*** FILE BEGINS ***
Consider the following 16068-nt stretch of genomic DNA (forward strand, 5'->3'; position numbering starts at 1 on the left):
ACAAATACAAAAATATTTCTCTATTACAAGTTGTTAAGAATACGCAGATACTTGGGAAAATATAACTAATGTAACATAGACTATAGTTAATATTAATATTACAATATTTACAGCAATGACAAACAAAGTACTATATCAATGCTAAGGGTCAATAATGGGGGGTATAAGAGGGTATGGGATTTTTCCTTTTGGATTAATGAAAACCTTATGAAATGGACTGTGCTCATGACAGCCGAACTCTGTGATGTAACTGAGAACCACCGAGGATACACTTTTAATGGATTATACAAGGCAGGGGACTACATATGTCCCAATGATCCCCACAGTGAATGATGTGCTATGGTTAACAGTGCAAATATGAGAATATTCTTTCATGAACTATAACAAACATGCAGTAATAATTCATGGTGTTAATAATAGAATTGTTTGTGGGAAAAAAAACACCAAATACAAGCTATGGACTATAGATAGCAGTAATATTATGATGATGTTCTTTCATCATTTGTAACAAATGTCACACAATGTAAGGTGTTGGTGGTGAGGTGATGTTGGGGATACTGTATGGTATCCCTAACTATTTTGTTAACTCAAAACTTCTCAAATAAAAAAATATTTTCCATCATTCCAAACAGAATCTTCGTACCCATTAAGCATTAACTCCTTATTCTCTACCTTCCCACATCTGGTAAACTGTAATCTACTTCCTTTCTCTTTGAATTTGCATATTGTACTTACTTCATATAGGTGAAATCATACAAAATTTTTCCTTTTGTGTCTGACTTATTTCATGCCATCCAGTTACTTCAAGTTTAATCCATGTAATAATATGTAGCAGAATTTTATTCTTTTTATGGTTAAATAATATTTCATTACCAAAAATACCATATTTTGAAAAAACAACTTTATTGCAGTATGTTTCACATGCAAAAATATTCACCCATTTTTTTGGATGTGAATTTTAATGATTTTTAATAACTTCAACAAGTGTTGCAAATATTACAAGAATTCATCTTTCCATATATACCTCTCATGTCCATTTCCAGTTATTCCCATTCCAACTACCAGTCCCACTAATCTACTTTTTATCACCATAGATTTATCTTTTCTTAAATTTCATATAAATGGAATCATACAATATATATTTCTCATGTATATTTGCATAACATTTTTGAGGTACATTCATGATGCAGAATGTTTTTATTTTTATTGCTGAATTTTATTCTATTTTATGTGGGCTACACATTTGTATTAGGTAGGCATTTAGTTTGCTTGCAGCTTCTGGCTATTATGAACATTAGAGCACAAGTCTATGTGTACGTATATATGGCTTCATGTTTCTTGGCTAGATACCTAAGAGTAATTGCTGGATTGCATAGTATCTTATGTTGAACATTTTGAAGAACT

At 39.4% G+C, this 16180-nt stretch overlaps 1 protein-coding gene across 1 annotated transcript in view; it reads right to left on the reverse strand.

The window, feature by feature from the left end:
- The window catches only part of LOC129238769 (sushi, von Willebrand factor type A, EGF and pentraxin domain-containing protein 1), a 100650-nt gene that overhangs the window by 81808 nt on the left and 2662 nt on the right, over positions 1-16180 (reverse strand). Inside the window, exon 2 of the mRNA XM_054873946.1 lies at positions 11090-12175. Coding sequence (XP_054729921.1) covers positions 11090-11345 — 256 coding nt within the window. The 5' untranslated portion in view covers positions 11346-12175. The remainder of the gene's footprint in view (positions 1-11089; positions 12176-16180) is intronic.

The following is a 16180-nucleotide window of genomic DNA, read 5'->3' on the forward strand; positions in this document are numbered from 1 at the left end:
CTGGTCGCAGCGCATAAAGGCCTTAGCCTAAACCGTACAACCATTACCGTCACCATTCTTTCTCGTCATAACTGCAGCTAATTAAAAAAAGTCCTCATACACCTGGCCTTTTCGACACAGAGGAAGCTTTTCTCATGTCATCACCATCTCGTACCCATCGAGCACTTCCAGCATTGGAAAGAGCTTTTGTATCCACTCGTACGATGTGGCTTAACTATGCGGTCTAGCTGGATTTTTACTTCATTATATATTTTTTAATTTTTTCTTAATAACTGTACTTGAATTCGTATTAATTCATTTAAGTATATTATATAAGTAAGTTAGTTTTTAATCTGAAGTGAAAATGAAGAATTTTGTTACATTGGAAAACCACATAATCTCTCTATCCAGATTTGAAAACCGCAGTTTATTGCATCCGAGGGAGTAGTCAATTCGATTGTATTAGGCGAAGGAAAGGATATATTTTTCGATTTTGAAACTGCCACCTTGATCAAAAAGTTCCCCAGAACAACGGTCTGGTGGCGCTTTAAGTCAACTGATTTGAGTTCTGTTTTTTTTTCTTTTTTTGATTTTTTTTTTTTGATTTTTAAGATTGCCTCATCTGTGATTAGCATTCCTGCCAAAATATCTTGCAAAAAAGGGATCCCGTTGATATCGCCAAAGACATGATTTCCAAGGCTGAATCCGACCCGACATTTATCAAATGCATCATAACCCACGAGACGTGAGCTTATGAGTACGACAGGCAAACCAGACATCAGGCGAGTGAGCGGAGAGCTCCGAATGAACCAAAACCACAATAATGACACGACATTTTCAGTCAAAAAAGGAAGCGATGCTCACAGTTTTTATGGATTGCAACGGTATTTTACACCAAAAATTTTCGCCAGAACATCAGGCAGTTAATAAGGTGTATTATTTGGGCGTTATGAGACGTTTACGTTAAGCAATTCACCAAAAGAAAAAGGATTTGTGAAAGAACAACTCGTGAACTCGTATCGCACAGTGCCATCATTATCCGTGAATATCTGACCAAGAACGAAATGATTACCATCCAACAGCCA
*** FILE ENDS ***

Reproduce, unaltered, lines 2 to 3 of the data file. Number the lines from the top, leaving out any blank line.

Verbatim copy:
ACAAATACAAAAATATTTCTCTATTACAAGTTGTTAAGAATACGCAGATACTTGGGAAAATATAACTAATGTAACATAGACTATAGTTAATATTAATATTACAATATTTACAGCAATGACAAACAAAGTACTATATCAATGCTAAGGGTCAATAATGGGGGGTATAAGAGGGTATGGGATTTTTCCTTTTGGATTAATGAAAACCTTATGAAATGGACTGTGCTCATGACAGCCGAACTCTGTGATGTAACTGAGAACCACCGAGGATACACTTTTAATGGATTATACAAGGCAGGGGACTACATATGTCCCAATGATCCCCACAGTGAATGATGTGCTATGGTTAACAGTGCAAATATGAGAATATTCTTTCATGAACTATAACAAACATGCAGTAATAATTCATGGTGTTAATAATAGAATTGTTTGTGGGAAAAAAAACACCAAATACAAGCTATGGACTATAGATAGCAGTAATATTATGATGATGTTCTTTCATCATTTGTAACAAATGTCACACAATGTAAGGTGTTGGTGGTGAGGTGATGTTGGGGATACTGTATGGTATCCCTAACTATTTTGTTAACTCAAAACTTCTCAAATAAAAAAATATTTTCCATCATTCCAAACAGAATCTTCGTACCCATTAAGCATTAACTCCTTATTCTCTACCTTCCCACATCTGGTAAACTGTAATCTACTTCCTTTCTCTTTGAATTTGCATATTGTACTTACTTCATATAGGTGAAATCATACAAAATTTTTCCTTTTGTGTCTGACTTATTTCATGCCATCCAGTTACTTCAAGTTTAATCCATGTAATAATATGTAGCAGAATTTTATTCTTTTTATGGTTAAATAATATTTCATTACCAAAAATACCATATTTTGAAAAAACAACTTTATTGCAGTATGTTTCACATGCAAAAATATTCACCCATTTTTTTGGATGTGAATTTTAATGATTTTTAATAACTTCAACAAGTGTTGCAAATATTACAAGAATTCATCTTTCCATATATACCTCTCATGTCCATTTCCAGTTATTCCCATTCCAACTACCAGTCCCACTAATCTACTTTTTATCACCATAGATTTATCTTTTCTTAAATTTCATATAAATGGAATCATACAATATATATTTCTCATGTATATTTGCATAACATTTTTGAGGTACATTCATGATGCAGAATGTTTTTATTTTTATTGCTGAATTTTATTCTATTTTATGTGGGCTACACATTTGTATTAGGTAGGCATTTAGTTTGCTTGCAGCTTCTGGCTATTATGAACATTAGAGCACAAGTCTATGTGTACGTATATATGGCTTCATGTTTCTTGGCTAGATACCTAAGAGTAATTGCTGGATTGCATAGTATCTTATGTTGAACATTTTGAAGAACT

At 39.4% G+C, this 16180-nt stretch overlaps 1 protein-coding gene across 1 annotated transcript in view; it reads right to left on the reverse strand.